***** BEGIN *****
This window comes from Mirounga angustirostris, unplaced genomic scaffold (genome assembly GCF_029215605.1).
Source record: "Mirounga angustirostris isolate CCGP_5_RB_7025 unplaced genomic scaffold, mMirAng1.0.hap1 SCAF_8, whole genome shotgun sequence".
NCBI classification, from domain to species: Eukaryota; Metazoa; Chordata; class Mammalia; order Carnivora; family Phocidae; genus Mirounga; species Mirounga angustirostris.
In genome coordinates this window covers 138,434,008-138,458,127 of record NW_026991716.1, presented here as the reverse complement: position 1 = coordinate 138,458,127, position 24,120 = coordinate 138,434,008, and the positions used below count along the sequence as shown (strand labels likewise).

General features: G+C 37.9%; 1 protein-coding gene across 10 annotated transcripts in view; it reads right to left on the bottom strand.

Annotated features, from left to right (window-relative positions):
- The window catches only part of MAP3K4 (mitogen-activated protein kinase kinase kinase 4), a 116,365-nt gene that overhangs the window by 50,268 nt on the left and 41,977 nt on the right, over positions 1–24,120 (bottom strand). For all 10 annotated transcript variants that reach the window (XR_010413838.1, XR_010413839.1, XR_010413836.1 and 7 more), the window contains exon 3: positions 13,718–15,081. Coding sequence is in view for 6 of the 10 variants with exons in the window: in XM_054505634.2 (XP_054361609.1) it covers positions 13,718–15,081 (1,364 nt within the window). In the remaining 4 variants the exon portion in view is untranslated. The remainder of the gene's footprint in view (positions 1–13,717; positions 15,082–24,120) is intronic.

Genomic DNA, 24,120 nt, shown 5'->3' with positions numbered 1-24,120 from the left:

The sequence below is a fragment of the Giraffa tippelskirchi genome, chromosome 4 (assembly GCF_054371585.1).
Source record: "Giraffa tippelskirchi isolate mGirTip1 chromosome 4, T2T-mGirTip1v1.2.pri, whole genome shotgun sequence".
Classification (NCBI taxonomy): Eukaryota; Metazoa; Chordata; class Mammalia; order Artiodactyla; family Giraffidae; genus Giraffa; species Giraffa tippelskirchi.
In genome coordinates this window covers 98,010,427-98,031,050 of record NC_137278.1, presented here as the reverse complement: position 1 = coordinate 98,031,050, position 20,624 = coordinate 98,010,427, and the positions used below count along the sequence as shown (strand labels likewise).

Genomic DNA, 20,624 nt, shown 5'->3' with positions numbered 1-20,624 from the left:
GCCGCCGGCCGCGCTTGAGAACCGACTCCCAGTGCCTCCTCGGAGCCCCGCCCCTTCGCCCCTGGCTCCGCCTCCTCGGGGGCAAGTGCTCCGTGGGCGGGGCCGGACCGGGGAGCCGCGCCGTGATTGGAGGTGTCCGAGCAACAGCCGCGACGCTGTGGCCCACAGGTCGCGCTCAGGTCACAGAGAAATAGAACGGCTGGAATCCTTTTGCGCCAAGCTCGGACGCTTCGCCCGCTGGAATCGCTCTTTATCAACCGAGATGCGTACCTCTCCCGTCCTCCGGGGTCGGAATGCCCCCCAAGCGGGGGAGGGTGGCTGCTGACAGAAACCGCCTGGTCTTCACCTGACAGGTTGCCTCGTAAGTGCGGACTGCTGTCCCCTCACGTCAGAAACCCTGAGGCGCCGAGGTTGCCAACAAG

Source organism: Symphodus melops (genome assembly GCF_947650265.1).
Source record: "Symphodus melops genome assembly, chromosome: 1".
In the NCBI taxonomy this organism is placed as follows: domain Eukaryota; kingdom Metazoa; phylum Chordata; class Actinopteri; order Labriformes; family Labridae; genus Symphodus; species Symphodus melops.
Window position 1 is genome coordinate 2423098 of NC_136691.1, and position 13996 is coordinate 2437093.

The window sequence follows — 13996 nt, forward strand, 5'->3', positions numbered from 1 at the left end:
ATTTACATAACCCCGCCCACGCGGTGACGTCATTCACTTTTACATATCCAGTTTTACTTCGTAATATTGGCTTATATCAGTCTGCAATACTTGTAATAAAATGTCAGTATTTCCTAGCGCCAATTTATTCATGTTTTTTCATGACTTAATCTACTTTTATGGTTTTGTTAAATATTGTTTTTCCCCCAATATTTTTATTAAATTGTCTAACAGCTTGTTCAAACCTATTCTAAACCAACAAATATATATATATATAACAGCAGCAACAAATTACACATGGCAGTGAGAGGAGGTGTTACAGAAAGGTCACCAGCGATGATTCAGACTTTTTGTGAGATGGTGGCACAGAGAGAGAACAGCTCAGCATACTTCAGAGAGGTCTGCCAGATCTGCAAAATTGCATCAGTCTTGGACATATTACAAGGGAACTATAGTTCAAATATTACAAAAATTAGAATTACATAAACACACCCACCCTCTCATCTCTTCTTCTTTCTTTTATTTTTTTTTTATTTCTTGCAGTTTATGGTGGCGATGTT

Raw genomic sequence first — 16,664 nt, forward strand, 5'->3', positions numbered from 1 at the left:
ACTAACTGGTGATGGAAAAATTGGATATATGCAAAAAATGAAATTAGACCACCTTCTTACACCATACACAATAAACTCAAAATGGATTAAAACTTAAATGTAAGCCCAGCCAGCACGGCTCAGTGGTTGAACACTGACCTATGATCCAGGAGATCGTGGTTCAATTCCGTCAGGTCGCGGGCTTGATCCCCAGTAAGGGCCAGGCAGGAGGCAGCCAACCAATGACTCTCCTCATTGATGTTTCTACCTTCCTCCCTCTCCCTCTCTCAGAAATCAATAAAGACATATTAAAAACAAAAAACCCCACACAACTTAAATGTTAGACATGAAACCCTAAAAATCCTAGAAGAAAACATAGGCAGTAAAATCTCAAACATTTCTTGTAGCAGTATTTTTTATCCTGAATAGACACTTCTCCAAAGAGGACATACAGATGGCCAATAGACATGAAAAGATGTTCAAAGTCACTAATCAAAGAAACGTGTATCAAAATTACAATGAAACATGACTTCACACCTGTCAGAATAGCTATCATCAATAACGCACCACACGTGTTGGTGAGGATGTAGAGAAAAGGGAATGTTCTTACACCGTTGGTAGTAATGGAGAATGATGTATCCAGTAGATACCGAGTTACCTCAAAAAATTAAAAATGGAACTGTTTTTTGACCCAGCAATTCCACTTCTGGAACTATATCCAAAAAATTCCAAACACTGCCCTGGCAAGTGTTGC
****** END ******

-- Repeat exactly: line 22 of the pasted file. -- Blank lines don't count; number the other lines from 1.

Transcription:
ACTAACTGGTGATGGAAAAATTGGATATATGCAAAAAATGAAATTAGACCACCTTCTTACACCATACACAATAAACTCAAAATGGATTAAAACTTAAATGTAAGCCCAGCCAGCACGGCTCAGTGGTTGAACACTGACCTATGATCCAGGAGATCGTGGTTCAATTCCGTCAGGTCGCGGGCTTGATCCCCAGTAAGGGCCAGGCAGGAGGCAGCCAACCAATGACTCTCCTCATTGATGTTTCTACCTTCCTCCCTCTCCCTCTCTCAGAAATCAATAAAGACATATTAAAAACAAAAAACCCCACACAACTTAAATGTTAGACATGAAACCCTAAAAATCCTAGAAGAAAACATAGGCAGTAAAATCTCAAACATTTCTTGTAGCAGTATTTTTTATCCTGAATAGACACTTCTCCAAAGAGGACATACAGATGGCCAATAGACATGAAAAGATGTTCAAAGTCACTAATCAAAGAAACGTGTATCAAAATTACAATGAAACATGACTTCACACCTGTCAGAATAGCTATCATCAATAACGCACCACACGTGTTGGTGAGGATGTAGAGAAAAGGGAATGTTCTTACACCGTTGGTAGTAATGGAGAATGATGTATCCAGTAGATACCGAGTTACCTCAAAAAATTAAAAATGGAACTGTTTTTTGACCCAGCAATTCCACTTCTGGAACTATATCCAAAAAATTCCAAACACTGCCCTGGCAAGTGTTGC